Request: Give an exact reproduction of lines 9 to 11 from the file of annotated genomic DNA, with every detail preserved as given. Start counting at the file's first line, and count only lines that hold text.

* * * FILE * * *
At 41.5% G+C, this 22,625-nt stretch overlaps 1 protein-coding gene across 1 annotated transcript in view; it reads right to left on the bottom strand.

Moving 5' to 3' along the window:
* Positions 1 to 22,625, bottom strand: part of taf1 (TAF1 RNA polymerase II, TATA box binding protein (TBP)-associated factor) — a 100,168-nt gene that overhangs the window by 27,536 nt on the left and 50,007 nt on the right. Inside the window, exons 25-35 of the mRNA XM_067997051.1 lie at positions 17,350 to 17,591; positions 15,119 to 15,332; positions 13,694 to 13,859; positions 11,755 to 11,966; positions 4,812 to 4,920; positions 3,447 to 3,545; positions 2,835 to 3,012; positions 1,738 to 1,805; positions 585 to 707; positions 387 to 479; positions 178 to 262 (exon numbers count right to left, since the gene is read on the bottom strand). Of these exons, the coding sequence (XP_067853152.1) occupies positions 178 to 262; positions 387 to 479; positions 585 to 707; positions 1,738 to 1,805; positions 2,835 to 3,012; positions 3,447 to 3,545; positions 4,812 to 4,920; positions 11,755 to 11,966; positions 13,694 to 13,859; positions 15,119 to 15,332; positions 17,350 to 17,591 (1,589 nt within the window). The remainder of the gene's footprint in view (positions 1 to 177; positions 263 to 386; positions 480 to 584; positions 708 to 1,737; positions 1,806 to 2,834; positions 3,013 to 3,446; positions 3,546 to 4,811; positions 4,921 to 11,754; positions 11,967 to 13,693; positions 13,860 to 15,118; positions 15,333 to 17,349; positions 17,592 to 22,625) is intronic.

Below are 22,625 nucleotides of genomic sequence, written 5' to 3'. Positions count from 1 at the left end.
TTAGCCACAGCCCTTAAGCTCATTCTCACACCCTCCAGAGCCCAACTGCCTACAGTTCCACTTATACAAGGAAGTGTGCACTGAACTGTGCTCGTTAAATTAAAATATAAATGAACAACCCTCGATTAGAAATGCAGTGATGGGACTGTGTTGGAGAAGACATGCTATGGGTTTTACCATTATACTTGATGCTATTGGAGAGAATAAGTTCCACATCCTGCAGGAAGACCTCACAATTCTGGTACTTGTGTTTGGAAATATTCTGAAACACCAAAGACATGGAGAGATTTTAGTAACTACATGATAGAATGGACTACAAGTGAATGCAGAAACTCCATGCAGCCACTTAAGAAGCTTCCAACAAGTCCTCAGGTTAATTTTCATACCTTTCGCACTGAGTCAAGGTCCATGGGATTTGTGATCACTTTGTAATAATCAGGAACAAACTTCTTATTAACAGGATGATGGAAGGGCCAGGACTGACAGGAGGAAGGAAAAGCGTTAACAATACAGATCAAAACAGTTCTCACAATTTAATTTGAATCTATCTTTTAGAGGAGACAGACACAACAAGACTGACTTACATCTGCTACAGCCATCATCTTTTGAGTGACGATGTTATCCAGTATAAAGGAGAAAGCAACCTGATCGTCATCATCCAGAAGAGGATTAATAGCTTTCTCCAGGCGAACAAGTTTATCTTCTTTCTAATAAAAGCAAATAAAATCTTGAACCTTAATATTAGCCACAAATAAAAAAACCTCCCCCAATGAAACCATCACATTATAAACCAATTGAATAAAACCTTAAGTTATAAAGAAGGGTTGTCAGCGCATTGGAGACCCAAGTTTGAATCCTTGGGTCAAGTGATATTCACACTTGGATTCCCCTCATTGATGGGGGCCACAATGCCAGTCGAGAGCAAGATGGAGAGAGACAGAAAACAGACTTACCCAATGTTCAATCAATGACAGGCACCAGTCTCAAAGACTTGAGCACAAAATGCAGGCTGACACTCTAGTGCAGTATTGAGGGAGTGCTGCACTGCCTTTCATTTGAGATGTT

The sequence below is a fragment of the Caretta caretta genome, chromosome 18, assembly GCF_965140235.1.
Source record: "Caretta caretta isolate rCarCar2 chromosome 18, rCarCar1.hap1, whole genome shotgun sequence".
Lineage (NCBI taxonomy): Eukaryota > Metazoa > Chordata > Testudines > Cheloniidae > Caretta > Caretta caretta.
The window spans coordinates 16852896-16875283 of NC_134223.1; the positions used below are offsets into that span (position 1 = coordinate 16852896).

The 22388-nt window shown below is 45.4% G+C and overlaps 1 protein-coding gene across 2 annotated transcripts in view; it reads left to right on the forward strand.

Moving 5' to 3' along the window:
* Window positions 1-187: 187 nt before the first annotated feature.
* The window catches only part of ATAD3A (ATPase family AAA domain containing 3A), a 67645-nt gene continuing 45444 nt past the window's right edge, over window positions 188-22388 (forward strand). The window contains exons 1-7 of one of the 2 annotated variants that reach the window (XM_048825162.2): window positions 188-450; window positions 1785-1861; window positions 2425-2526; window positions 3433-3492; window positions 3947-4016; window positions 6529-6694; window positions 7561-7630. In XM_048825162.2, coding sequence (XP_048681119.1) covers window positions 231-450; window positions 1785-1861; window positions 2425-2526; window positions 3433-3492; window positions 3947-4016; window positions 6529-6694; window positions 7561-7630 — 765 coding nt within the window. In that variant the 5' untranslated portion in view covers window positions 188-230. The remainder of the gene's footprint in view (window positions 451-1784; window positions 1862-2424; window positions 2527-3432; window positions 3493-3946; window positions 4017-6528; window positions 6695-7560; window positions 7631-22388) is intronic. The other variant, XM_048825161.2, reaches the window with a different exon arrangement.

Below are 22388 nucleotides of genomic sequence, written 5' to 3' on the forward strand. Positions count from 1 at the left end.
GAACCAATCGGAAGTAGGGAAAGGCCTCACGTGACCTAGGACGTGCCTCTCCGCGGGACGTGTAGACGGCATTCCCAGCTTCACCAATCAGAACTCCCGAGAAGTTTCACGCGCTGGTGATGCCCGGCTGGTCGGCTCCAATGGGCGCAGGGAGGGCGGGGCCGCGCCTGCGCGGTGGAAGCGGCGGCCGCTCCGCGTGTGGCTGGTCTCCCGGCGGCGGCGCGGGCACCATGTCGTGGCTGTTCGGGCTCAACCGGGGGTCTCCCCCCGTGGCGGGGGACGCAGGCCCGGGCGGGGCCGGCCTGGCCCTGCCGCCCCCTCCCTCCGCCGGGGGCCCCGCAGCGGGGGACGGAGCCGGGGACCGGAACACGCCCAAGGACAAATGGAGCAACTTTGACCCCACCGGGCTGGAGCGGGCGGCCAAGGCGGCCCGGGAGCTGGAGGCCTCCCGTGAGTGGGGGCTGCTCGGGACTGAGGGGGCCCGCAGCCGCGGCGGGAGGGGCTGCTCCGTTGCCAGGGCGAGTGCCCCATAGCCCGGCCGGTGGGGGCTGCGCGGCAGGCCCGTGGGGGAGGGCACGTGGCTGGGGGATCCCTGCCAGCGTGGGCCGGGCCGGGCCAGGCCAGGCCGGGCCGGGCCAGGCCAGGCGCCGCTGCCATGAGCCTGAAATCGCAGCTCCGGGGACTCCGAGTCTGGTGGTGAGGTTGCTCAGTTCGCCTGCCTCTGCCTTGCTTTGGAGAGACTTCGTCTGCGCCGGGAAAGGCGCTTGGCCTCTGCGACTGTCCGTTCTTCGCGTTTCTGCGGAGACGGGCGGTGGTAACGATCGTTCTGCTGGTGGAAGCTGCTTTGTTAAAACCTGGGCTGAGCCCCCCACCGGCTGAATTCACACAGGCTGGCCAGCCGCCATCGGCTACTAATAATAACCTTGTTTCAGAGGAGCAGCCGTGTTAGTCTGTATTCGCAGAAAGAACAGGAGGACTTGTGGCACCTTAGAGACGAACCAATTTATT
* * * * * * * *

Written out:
The window spans coordinates 16852896-16875283 of NC_134223.1; the positions used below are offsets into that span (position 1 = coordinate 16852896).

The 22388-nt window shown below is 45.4% G+C and overlaps 1 protein-coding gene across 2 annotated transcripts in view; it reads left to right on the forward strand.

Moving 5' to 3' along the window: